Originally posted on UW News
Ali Mokdad has been named the chief strategy officer for Population Health at the University of Washington, President Ana Mari Cauce announced today. In this new role he will be responsible for collaboratively setting and executing the UW’s vision and strategy for the Population Health Initiative, a 25-year effort to create a world where all people can live healthier and more fulfilling lives.
Mokdad’s appointment will begin July 1 and will be part time, allowing him to continue his work as a professor of global health and director of Middle Eastern Initiatives at the UW’s Institute for Health Metrics and Evaluation. Mokdad has served as vice chair of the Population Health Initiative since the inception of its executive council in July 2016.
Mokdad will advance the UW’s longstanding excellence in a multitude of disciplines that contribute to population health, reporting directly to President Cauce and working collaboratively with the provost and others at the UW. Mokdad also will lead efforts to identify, pursue, and secure the external partners and funding necessary to support the Population Health Initiative.“Ali Mokdad is a convener and a visionary who is respected internationally, locally and among his colleagues here at the UW for his ability to bring together great minds and ideas,” Cauce said. “He has done fabulous work supporting the development of a strong foundation for the Population Health Initiative and I am excited to support his leadership in this new role.”
“I am both honored and humbled by this opportunity to help improve the lives and livelihoods of people throughout the world,” Mokdad said. “I look forward to collaborating with colleagues at the UW and others in the academic, non-profit, and corporate sectors on this vital and extraordinary endeavor.”
Prior to joining IHME, Mokdad worked at the US Centers for Disease Control and Prevention (CDC), starting his career there in 1990. Mokdad has published more than 450 articles and numerous reports. He has received several awards, including the Global Health Achievement Award for his work in Banda Aceh after the tsunami, the Department of Health and Human Services Honor Award for his work on flu monitoring, and the Shepard Award for outstanding scientific contribution to public health for his work on the Behavioral Risk Factor Surveillance System (BRFSS). He received his bachelor of science in biostatistics from the American University of Beirut and his doctor of philosophy in quantitative epidemiology from Emory University.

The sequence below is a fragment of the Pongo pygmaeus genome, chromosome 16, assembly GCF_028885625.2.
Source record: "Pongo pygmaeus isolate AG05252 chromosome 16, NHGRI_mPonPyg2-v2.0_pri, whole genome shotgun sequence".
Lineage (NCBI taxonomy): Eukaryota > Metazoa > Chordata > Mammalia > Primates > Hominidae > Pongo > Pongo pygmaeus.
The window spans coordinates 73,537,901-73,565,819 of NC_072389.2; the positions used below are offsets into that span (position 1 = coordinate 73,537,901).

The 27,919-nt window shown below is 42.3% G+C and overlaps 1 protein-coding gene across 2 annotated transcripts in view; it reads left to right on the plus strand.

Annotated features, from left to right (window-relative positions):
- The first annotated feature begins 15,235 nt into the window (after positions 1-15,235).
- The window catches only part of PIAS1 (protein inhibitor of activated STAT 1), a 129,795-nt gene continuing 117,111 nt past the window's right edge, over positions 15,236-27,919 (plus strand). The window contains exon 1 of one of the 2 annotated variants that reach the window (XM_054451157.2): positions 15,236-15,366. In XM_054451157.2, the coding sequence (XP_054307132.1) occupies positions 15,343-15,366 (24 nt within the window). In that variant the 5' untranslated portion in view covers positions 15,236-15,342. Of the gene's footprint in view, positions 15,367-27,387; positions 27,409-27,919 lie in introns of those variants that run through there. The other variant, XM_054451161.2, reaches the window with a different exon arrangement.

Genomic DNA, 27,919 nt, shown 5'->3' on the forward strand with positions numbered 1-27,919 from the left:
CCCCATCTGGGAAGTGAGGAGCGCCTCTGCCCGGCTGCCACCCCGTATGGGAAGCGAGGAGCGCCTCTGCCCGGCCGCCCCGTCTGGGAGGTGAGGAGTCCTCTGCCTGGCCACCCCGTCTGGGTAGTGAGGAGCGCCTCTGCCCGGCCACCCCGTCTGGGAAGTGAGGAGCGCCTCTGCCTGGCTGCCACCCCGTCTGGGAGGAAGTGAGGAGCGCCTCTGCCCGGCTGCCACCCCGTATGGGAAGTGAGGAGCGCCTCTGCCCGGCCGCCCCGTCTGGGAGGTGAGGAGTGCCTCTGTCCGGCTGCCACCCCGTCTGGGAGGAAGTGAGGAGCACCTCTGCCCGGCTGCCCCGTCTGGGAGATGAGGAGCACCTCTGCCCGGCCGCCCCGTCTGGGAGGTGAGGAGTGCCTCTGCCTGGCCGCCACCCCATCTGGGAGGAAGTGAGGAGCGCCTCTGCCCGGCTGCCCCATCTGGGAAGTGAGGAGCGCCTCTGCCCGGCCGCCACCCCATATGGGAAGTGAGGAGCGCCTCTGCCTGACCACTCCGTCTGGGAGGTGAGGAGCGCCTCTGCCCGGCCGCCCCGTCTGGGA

The UW’s Population Health Initiative revolves around three major pillars — human health, environmental resilience, and social and economic equity. Through the initiative, the UW engages and leads stakeholders from across the university, the region, the nation and the world to address all of the intersecting and overlapping factors that influence population health. Over the next quarter century, the initiative will expand the UW’s ability to turn the diagnosis of patients, populations and the planet into actionable policies, reforms, interventions and innovations.
In its first two years, the initiative has launched multiple projects, including undergraduate courses and faculty research grants, developed new external partnerships and started construction on a facility funded by the Bill & Melinda Gates Foundation and the State of Washington that will act as a convening space for all of the disciplines working to improve population health. More information is available at uw.edu/populationhealth.